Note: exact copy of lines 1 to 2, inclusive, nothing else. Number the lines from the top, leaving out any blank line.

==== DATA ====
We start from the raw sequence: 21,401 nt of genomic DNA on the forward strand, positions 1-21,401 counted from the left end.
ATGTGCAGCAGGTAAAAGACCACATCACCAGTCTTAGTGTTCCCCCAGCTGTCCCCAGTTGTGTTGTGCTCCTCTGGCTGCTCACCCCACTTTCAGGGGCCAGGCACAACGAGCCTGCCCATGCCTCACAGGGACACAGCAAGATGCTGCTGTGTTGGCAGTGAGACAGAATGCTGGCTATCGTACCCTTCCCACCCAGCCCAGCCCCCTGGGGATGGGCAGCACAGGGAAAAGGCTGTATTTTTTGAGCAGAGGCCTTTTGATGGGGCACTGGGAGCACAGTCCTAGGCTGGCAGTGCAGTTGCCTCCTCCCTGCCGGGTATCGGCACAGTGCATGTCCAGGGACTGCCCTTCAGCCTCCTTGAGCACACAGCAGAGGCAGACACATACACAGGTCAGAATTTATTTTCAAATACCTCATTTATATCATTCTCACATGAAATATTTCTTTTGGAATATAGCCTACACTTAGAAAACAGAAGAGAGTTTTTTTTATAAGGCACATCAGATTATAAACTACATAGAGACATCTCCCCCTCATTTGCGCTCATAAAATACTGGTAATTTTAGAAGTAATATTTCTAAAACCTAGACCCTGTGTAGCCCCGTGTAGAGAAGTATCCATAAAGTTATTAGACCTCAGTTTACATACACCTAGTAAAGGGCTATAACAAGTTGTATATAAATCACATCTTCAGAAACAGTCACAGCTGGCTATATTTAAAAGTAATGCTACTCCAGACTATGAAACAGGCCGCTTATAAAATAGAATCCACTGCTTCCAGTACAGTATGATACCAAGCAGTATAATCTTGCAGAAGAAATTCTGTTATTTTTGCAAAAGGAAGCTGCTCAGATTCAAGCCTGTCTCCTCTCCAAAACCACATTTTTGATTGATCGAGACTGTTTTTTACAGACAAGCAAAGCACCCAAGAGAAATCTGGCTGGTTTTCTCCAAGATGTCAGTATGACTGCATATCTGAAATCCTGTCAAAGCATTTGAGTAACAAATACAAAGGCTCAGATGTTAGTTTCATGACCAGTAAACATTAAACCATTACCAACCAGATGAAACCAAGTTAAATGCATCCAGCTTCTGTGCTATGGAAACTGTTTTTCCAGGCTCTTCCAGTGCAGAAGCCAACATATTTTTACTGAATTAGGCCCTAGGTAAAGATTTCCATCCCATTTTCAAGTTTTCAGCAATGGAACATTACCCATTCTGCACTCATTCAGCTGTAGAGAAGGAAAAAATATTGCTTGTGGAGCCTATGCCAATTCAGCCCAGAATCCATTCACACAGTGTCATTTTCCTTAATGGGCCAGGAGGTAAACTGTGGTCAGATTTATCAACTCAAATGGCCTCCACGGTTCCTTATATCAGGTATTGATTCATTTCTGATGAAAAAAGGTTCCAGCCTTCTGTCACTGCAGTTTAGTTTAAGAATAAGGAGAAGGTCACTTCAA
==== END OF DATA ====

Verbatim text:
We start from the raw sequence: 21,401 nt of genomic DNA on the forward strand, positions 1-21,401 counted from the left end.
ATGTGCAGCAGGTAAAAGACCACATCACCAGTCTTAGTGTTCCCCCAGCTGTCCCCAGTTGTGTTGTGCTCCTCTGGCTGCTCACCCCACTTTCAGGGGCCAGGCACAACGAGCCTGCCCATGCCTCACAGGGACACAGCAAGATGCTGCTGTGTTGGCAGTGAGACAGAATGCTGGCTATCGTACCCTTCCCACCCAGCCCAGCCCCCTGGGGATGGGCAGCACAGGGAAAAGGCTGTATTTTTTGAGCAGAGGCCTTTTGATGGGGCACTGGGAGCACAGTCCTAGGCTGGCAGTGCAGTTGCCTCCTCCCTGCCGGGTATCGGCACAGTGCATGTCCAGGGACTGCCCTTCAGCCTCCTTGAGCACACAGCAGAGGCAGACACATACACAGGTCAGAATTTATTTTCAAATACCTCATTTATATCATTCTCACATGAAATATTTCTTTTGGAATATAGCCTACACTTAGAAAACAGAAGAGAGTTTTTTTTATAAGGCACATCAGATTATAAACTACATAGAGACATCTCCCCCTCATTTGCGCTCATAAAATACTGGTAATTTTAGAAGTAATATTTCTAAAACCTAGACCCTGTGTAGCCCCGTGTAGAGAAGTATCCATAAAGTTATTAGACCTCAGTTTACATACACCTAGTAAAGGGCTATAACAAGTTGTATATAAATCACATCTTCAGAAACAGTCACAGCTGGCTATATTTAAAAGTAATGCTACTCCAGACTATGAAACAGGCCGCTTATAAAATAGAATCCACTGCTTCCAGTACAGTATGATACCAAGCAGTATAATCTTGCAGAAGAAATTCTGTTATTTTTGCAAAAGGAAGCTGCTCAGATTCAAGCCTGTCTCCTCTCCAAAACCACATTTTTGATTGATCGAGACTGTTTTTTACAGACAAGCAAAGCACCCAAGAGAAATCTGGCTGGTTTTCTCCAAGATGTCAGTATGACTGCATATCTGAAATCCTGTCAAAGCATTTGAGTAACAAATACAAAGGCTCAGATGTTAGTTTCATGACCAGTAAACATTAAACCATTACCAACCAGATGAAACCAAGTTAAATGCATCCAGCTTCTGTGCTATGGAAACTGTTTTTCCAGGCTCTTCCAGTGCAGAAGCCAACATATTTTTACTGAATTAGGCCCTAGGTAAAGATTTCCATCCCATTTTCAAGTTTTCAGCAATGGAACATTACCCATTCTGCACTCATTCAGCTGTAGAGAAGGAAAAAATATTGCTTGTGGAGCCTATGCCAATTCAGCCCAGAATCCATTCACACAGTGTCATTTTCCTTAATGGGCCAGGAGGTAAACTGTGGTCAGATTTATCAACTCAAATGGCCTCCACGGTTCCTTATATCAGGTATTGATTCATTTCTGATGAAAAAAGGTTCCAGCCTTCTGTCACTGCAGTTTAGTTTAAGAATAAGGAGAAGGTCACTTCAA